This is Either the Future or We’ve All Lost Our Marbles

Play-to-earn games differ from the old models in one fundamental way: objects and rewards accrued in the game are assets that players can sell, trade, lend out, or stake as collateral.

The Block reported that a piece of virtual land in the game Axie Infinity sold for $2.4 million😳

When I read that, I thought: “Why on earth would anyone pay millions for virtual land in a video game?”

But the more I read, the more it made sense. The play-to-earn (P2P) model makes a gamer not only a participant, but an owner. An owner of the game’s assets. Assets like land.

In this article, we’re going to discuss play-to-earn games (P2P) and why they are superior to the previous era of video games.

To start, let's define what play-to-earn games are

They're games where you earn rewards (objects like swords, armor, or land) for completing tasks or missions. The rewards are represented as NFTs and stored on the blockchain.

How are play-to-earn games different from games of the past?

Messari broke down (paywall) the history of games from a business model perspective.

Here's the TLDR.

Pay-to-play (P2P): The first video games

When I grew up, the game-playing process was simple. I paid money for two things: the console and the game. First, I bought a Super Nintendo; then I paid for Mario Cart. There was no internet so I could play with others, no expansion packs. Nothing was free.

And with pay-to-play, all the value accrued to the game maker.

Free-to-play (F2P): Democratized access to games

Free-to-play came along in the late '90s. With this model, you downloaded a game, and game makers made money through ads or premium subscriptions.

I see this model every day. The games my daughter plays on my phone make you watch ads unless you buy the game outright.

League of Legends took free-to-play mainstream by selling cosmetic upgrades, called skins. And the creator of League of Legends, Riot Games, became a multi-billion dollar company.

These games started giving more control to the player, but game makers still captured the majority of the value.

Play-to-earn (P2E): GameFi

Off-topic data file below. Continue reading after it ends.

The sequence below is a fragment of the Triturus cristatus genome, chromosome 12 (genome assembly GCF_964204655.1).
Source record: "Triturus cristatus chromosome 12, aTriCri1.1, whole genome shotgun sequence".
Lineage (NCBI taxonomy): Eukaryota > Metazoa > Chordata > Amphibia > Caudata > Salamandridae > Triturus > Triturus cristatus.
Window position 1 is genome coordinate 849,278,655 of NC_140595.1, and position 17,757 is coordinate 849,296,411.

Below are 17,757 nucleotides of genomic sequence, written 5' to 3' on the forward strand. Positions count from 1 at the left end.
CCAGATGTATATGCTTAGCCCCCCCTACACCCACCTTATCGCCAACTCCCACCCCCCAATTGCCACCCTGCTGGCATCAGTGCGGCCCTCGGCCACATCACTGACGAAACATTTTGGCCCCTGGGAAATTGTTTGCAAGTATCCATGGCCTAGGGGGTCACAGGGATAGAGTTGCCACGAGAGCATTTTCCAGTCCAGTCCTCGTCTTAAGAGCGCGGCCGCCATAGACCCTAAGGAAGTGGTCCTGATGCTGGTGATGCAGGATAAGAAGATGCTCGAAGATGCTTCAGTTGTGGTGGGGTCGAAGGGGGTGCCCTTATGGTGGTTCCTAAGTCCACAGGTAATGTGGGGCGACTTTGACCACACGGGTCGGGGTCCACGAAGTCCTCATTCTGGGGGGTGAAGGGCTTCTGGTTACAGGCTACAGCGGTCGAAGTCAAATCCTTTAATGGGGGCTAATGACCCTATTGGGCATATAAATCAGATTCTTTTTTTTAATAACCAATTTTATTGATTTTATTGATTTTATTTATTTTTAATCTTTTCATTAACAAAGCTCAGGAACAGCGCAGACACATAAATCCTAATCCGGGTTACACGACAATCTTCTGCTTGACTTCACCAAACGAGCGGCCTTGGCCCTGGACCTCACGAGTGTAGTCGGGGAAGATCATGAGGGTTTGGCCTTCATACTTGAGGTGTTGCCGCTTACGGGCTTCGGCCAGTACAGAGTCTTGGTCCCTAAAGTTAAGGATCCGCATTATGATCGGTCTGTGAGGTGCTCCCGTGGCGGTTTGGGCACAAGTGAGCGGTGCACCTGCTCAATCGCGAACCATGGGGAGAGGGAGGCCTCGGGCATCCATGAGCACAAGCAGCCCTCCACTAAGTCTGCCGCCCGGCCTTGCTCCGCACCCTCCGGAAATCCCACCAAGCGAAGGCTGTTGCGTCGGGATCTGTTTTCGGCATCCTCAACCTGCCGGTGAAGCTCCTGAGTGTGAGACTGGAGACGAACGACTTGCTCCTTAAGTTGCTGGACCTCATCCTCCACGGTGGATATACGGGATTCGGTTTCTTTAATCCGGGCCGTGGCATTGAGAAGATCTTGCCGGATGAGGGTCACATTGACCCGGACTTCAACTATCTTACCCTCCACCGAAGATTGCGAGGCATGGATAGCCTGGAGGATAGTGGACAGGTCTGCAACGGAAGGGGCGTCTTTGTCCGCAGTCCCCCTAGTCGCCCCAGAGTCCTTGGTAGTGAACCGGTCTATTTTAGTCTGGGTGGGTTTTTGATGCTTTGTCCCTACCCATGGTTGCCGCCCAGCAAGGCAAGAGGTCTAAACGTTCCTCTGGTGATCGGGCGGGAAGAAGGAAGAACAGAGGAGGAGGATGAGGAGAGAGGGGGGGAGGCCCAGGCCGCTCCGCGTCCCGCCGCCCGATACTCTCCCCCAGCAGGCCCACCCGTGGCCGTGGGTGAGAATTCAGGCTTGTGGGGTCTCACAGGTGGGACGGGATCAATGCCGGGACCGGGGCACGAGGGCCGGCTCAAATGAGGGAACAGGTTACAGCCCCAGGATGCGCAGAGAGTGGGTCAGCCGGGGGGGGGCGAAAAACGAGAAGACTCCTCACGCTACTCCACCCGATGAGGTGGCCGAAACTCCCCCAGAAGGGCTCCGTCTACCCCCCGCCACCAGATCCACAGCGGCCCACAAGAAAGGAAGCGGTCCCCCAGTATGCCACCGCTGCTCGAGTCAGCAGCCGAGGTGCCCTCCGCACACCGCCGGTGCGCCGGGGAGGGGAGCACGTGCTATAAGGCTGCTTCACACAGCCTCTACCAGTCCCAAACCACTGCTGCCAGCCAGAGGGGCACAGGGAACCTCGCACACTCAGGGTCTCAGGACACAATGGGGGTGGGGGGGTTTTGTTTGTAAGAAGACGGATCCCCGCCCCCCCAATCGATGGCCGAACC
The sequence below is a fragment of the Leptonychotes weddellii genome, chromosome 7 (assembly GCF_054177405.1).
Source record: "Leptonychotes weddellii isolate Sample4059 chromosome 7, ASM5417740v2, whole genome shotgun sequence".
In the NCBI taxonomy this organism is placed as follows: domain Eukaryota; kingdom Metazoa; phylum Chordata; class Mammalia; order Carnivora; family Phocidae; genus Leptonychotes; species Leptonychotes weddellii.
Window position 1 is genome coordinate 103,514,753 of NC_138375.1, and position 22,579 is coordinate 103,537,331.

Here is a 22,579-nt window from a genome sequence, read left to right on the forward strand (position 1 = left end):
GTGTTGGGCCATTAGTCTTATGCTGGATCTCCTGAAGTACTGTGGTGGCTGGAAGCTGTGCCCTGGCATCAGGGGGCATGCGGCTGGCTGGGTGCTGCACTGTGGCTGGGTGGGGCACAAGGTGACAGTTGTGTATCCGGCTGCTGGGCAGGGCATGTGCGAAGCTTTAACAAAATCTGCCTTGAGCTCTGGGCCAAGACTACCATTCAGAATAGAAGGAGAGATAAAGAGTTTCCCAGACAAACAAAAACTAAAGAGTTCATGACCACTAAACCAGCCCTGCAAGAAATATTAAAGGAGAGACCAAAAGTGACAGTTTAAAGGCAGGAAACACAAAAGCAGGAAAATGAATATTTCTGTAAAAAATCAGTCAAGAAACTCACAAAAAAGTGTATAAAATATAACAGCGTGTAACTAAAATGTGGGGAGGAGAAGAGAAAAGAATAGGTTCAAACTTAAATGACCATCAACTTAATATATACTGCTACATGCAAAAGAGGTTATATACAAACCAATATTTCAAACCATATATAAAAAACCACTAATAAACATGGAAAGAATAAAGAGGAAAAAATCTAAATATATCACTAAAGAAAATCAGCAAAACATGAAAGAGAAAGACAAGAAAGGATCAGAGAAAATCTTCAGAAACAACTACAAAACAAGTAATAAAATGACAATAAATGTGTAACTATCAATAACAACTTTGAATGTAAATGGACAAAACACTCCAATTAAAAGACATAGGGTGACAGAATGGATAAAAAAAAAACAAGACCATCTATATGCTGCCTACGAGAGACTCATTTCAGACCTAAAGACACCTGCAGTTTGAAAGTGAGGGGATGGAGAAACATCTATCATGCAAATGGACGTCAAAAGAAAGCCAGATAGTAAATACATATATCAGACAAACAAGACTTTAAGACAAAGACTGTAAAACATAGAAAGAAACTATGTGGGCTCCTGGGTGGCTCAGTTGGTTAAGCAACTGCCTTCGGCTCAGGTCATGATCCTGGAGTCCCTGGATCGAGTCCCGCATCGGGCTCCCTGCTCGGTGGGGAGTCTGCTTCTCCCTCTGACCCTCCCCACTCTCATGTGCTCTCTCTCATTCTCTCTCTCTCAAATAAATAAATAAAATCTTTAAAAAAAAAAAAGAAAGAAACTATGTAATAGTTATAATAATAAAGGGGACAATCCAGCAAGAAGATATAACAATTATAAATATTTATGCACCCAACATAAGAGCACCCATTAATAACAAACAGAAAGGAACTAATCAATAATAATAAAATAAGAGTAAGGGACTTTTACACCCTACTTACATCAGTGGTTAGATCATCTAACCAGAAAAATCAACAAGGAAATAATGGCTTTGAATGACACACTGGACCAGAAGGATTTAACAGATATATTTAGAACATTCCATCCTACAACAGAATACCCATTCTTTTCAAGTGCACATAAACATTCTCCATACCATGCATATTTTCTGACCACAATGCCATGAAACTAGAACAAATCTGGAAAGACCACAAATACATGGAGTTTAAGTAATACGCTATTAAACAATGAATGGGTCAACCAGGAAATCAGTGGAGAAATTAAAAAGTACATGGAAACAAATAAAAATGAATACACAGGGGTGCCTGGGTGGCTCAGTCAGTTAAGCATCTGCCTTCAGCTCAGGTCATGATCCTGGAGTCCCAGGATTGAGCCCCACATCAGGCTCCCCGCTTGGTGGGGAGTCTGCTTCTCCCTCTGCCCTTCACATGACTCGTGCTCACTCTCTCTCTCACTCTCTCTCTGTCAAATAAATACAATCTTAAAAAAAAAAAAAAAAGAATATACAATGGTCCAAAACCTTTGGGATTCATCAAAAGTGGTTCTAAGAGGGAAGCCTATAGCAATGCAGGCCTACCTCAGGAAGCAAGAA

Play-to-earn games differ from the old models in one fundamental way: objects and rewards accrued in the game are assets that players can sell, trade, lend out, or stake as collateral.

With P2E, time equals economic value. In the old model, you could spend 100 hours building your character and acquiring objects and get no monetary value.

With P2E, those objects are assets. And players capture a greater slice of the game's value.

For example, my daughter has accumulated hundreds of objects in Animal Crossing. She spent an ungodly amount of hours doing this. And she gets no economic value for those objects or her time. If Animal Crossing was a P2E game, all those objects would be NFTs, and she could sell them on a marketplace or lend them to other players.

In fact, guilds are popping up to do just that. For example, Avocado Guild buys in-game objects, lends them to gamers, and splits the rewards with them.

Avocado Guild raised $18 million and is on an $80 million revenue run rate this year. The company is only six months old🤯

How can we participate in play-to-earn games?

There are several ways, but first, here's what I'm doing.

I'm starting with something simple.

I bought $AXS (Axie Infinity Shards), and I'm going to stake my tokens using my Ronin wallet. What's staking, you ask? Here's a primer from Coinbase that will get you up to speed.

Update: I tried to stake my $AXS tokens but the gas fee to transfer my $AXS to my Ronin wallet was prohibitively expensive.

  • I tried this transaction during regular business hours. I've heard gas fees are cheaper on weekends and late in the evening or early morning (2-3 a.m.) hours.

Other ways to participate

  • You can play the games and earn rewards.
  • In Axie, you can buy Axies and land through its marketplace.

Games are coming out every week, and hundreds more are in development. Unfortunately, it's too many for me to keep up with, but here are a few I've seen lately.

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